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School program salutes veterans

Master Chief Petty Officer Mark P. Helling of the United States Navy will speak at the Nov. 12 Veterans Day program.1 / 2
Meyer Middle School sixth graders, from left, Raina Albores, Olivia Haefner, Kenze Laws, Tyrrel Getzie, Eli Vanderwagen and Nick Longsdorf, are helping get decorations and commemorative bookmarks prepared for the Monday, Nov. 12, Veteran's Day celebration at MMS. <i>Jillian Dexheimer photo</i>2 / 2

On Monday, Nov. 12, Meyer Middle School will host its fourth annual Veteran's Day program.

Last year Principal Mark Chapin estimated that over 500 citiznes and 600 middle school students came to the event. He's hoping that even more attend this year.

With doors opening at 1 p.m., the program will start at 1:30 p.m. with keynote speaker, Master Chief Petty Officer Mark P. Helling of the United States Navy.

Helling, a UW-River Falls graduate was, according to his biography, "...a command individual augmentee coordinator (CIAC) action officer at (the) United States fleet forces command at naval support activity from September 2011 to September 2012" and is currently "...a senior intelligence analyst with TSM Corporation and assigned to a division within (the) United States central command."

He has also completed " as a defense contractor in Baghdad, Iraq in 2009 and Kabul, Afghanistan in 2010."

In addition he has received numerous military awards including: Defense Meritorious Service Medal, Meritorious Service Medal, Combat Action Ribbon, Navy Commendation Medal with Gold Star, Navy and Marine Corps Achievement Medal with Two Gold Stars, Navy Reserve Meritorious Service Medal with Six Bronze Stars, National Defense Medal with Two Bronze Stars, Afghanistan Campaign Medal with Two Campaign Stars and more.

In addition to Helling, three students from each middle school grade will share a speech that they wrote titled, "What does Veteran's Day mean to me?"

To honor the veterans in attendance, the MMS choir will perform a military medley, where they will sing each military branch's song, while members of that branch stand. The school band will also perform.

According to Chapin, the military medley is one of his favorite things about the day, "It is pretty powerful," he said.

"There are lots of tears," said Chapin, "they are proud."

After the program, a social time will feature cookies, coffee and juice. "It is a good time for veterans to visit," said Chapin.

To get ready for the event teachers, staff and students have been working on items to be displayed in the school. Sixth grade science teacher Toni Velure has been busy making decorations that will dot the school during the celebration.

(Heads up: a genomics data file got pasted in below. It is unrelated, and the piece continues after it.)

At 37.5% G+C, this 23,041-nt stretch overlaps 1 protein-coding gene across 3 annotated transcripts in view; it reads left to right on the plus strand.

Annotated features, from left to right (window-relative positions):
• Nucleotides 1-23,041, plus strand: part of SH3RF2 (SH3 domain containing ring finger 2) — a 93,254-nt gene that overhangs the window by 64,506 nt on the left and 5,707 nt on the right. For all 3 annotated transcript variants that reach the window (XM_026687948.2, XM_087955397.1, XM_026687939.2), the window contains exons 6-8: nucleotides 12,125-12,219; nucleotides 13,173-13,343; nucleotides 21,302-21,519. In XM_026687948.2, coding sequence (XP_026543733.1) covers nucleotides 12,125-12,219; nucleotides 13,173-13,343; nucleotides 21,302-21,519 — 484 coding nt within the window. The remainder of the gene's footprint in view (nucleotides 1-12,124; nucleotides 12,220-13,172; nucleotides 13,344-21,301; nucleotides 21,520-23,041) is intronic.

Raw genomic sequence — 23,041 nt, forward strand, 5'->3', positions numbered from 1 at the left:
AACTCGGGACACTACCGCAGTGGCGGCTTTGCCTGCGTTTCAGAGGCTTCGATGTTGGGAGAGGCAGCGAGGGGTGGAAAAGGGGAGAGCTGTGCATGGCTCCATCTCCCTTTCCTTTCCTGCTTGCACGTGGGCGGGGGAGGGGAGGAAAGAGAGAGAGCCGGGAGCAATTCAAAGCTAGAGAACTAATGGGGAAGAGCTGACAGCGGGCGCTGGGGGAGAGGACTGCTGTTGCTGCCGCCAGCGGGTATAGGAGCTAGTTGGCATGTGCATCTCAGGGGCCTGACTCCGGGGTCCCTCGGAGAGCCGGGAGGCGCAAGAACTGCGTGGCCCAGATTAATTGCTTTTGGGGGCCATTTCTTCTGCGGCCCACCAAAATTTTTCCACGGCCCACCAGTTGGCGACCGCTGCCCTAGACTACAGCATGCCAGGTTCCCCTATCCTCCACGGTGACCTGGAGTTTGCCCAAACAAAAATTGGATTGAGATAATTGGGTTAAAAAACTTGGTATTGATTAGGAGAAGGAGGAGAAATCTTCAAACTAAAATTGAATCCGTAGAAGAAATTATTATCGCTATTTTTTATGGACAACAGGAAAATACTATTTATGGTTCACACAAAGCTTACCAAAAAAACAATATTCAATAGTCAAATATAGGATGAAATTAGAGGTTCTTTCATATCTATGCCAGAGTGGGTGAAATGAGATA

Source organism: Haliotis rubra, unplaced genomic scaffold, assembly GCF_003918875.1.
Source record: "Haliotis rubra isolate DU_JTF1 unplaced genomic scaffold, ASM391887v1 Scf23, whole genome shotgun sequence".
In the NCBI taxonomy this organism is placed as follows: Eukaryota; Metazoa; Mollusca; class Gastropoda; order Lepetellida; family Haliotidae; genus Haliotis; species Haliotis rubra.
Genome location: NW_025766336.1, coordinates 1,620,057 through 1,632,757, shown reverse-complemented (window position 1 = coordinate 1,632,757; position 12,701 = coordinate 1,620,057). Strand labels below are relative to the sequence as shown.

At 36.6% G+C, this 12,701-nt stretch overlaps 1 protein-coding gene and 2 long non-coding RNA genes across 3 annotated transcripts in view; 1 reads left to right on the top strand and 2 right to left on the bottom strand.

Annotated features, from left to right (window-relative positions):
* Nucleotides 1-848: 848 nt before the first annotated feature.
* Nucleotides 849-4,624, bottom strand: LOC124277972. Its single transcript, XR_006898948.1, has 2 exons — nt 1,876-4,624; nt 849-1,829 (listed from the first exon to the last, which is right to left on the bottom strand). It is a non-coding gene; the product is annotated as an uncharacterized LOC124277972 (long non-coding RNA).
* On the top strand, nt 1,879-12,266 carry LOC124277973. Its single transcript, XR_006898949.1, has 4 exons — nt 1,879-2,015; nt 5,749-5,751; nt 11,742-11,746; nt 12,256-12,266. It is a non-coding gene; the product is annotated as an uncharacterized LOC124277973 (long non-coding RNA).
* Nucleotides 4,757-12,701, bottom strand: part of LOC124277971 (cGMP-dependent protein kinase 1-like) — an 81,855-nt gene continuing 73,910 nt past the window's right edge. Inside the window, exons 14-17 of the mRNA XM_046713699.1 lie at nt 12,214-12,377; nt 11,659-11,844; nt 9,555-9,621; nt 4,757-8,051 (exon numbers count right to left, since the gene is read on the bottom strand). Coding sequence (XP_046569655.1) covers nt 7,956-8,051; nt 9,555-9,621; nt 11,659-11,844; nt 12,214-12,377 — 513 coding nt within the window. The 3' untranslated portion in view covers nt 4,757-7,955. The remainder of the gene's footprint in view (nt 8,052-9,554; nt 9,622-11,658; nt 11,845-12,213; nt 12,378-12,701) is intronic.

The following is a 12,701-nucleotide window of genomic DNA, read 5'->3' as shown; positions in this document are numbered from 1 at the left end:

In addition, the MMS social studies department, including, Aaron Bryant, Jenny Luedtke, Kari DeLuca, Kris Nickleski, Paul Meyer and Thomas Cox, have taken charge of the event.

Students have made cards and commemorative bookmarks to give to veterans. They will also be greeting visitors, escorting people through the building, passing out programs, serving food and more.

Said Chapin: "It's a cool thing that comes together."

Simple 'thank you'

When asked why we should celebrate Veteran's Day, Chapin said it is "...a great reminder of people who serve or who are currently serving."

Throughout the world on any given day, men and women in the military are serving the United States. "Unless you have somebody that is close to you," said Chapin, "we tend to forget."

Chapin thinks the Veteran's Day celebration is an excellent way to say "thank you."

He encourages anyone out there to make that simple gesture, "just say 'thank you,'" he said.

Chapin, who counts numerous family members as actively serving or having had served in the military, relays a story of a time when he was complaining about his day to his wife, a recent retiree from the Air Force.

At that time, she was stationed overseas. Her reply was, "At least you are not getting shot at."

For Chapin, that comment really put in perspective his complaints and what veterans and those now serving have to deal with each day.

The biggest thing Chapin wants students and the community to take away from the event is that we "cannot forget that we have veterans that have made the ultimate sacrifice."

Jillian Dexheimer
Jillian Dexheimer has been a copy editor and reporter for the River Falls Journal since 2011. She previously worked for the River Falls Chamber of Commerce and Tourism Bureau. Dexheimer holds a sociology degree from UW-River Falls.
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